Suppose you need some quick back-story on a politician. A simple Google news search will tell you what the politician’s been up to recently. If you need to look back a year or two, you can keep hitting “Next” until you eventually wend your way out of 2015.

But if a politician’s been kicking around a long time – say, Ralph Goodale long – that method will only lead to carpal tunnel. That’s when you need to drop in the magic code, to get to the old stuff.

Here’s how….

Type your topic into a search bar….


and then add the magic:


This is not the same as a ‘regular’ Google News search, which kicks up the news of the day. You’ll find yourself travelling deeper in time.



You’ll meet a “boy politician” who doesn’t have “much of a riding impact” back home in Saskatchewan, according to a 1977 Montreal Gazette commentary. Two years later, Pierre Trudeau is campaigning in Saskatchewan for the “young – 30 this year – lawyer.”

Far from an unbroken career, you’ll see the ups and downs, including a foray into provincial politics that started with a third-place finish behind runner-up Conservative (and future Sask premier) Grant Devine and winning NDP candidate Jack Chapman – and ending with Goodale at the head of a near-bankrupt Sask Liberal Party that campaigned on fiscal responsibility but couldn’t pay his salary. Back on the federal scene, he lost to ex-Regina mayor Larry Schneider in 1988, but by 1994, he was in Washington making deals as Canada’s federal agriculture minister, as reported by the Moscow-Pullman Daily News, and on his way to Lib ‘play-ah’ status.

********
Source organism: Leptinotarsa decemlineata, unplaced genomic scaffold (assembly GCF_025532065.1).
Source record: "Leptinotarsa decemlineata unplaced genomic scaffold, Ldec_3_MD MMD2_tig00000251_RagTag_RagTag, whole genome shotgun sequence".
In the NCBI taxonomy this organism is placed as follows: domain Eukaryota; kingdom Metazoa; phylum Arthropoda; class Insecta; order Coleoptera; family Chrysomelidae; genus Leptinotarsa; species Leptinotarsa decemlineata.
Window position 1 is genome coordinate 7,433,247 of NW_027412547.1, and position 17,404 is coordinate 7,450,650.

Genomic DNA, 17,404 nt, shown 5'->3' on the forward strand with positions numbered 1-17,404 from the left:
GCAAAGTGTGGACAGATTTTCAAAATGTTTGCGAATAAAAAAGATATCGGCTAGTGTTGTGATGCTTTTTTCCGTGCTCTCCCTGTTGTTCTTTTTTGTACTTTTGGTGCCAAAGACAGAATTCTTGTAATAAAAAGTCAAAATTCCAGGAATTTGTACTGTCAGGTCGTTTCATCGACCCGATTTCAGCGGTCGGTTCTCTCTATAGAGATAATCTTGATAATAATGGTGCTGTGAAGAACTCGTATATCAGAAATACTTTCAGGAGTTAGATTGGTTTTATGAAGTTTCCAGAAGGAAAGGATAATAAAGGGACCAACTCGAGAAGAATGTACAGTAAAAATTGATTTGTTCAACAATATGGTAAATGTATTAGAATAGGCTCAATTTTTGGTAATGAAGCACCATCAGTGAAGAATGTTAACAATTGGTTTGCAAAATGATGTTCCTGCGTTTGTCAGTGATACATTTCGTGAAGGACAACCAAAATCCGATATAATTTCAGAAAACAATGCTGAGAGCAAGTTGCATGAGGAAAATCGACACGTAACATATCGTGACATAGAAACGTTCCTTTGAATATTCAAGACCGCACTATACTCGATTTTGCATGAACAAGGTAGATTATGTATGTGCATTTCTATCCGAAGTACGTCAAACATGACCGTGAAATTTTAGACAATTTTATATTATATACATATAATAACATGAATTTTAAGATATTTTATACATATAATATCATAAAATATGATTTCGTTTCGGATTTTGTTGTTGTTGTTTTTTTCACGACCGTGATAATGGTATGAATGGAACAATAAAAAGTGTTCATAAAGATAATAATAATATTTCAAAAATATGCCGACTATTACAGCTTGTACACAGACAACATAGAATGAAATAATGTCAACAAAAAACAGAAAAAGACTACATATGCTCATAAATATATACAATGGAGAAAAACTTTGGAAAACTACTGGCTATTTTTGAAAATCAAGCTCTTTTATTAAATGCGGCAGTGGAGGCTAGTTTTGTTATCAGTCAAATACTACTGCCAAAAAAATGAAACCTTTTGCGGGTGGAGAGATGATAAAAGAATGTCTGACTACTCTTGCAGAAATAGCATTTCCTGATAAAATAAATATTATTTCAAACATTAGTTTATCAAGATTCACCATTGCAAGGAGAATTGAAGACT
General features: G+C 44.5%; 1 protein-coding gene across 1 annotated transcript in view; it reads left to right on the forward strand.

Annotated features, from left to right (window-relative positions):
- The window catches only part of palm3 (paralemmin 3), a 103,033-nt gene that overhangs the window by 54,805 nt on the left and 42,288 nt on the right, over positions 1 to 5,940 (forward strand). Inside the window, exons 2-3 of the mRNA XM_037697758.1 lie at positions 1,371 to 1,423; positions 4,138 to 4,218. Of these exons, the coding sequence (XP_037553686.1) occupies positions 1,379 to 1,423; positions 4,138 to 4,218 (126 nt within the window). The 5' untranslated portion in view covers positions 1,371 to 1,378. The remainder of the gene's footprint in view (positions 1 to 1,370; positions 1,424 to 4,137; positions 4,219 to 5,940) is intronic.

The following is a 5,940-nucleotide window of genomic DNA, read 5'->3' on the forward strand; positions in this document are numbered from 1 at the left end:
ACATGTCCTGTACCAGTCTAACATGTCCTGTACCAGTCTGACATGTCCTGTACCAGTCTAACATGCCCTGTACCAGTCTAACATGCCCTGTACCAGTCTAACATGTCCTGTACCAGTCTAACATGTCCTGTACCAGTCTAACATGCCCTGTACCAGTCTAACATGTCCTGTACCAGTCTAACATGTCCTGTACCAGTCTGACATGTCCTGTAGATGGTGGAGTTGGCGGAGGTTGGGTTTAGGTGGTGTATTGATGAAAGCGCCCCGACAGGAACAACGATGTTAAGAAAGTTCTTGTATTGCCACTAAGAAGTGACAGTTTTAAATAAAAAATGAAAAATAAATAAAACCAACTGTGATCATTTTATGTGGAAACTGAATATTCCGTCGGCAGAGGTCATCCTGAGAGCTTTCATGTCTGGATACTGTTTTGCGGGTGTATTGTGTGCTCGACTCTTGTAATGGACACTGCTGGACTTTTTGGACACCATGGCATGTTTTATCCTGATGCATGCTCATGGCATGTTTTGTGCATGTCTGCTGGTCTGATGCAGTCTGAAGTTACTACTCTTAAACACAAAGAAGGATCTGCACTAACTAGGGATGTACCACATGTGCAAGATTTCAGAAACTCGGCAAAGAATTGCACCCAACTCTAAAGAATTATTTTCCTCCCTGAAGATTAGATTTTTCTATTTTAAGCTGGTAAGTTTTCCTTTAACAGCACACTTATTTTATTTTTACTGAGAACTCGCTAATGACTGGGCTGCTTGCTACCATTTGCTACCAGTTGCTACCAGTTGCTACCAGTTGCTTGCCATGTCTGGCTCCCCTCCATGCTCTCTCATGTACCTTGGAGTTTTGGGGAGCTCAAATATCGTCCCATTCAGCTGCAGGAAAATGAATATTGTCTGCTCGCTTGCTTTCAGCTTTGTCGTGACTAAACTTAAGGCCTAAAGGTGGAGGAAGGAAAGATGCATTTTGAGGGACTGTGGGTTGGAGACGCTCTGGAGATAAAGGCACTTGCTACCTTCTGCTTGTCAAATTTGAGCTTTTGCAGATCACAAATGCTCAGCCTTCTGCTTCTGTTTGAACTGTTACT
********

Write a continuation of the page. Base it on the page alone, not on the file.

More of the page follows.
The upshot is a more nuanced view of a political career that you might otherwise assume has been smooth cruising since 1974 – if you didn’t have the magic search key.

The key leads you to the hidden remains of the Google Newspaper Archives, a project that involved scanning millions of archival newspaper pages from around the globe. Although the project was abandoned after just three years, it left behind an impressive and highly useful collection.

Issues of Regina’s The Leader are there, from 1890 to 1908, as well as its successor, the Leader-Post, from 1930 to 1987. Best of all, you get to view intact pages as they were laid out (you’ll find the ads that annoy us today get infinitely more interesting with age.)

A student recently asked me how a journalist can find time to do archival research in a daily newsroom. This site can’t replace the value of real archives (which come with helpful staff and more than a three-year commitment). But it’s a great tool at your fingertips when you need it. Within minutes, you can have an impressive clippings file dating back to the turn of the century.

The trick is to find it. Now that you know the door, turn the key and have fun.

Google Newspaper Archives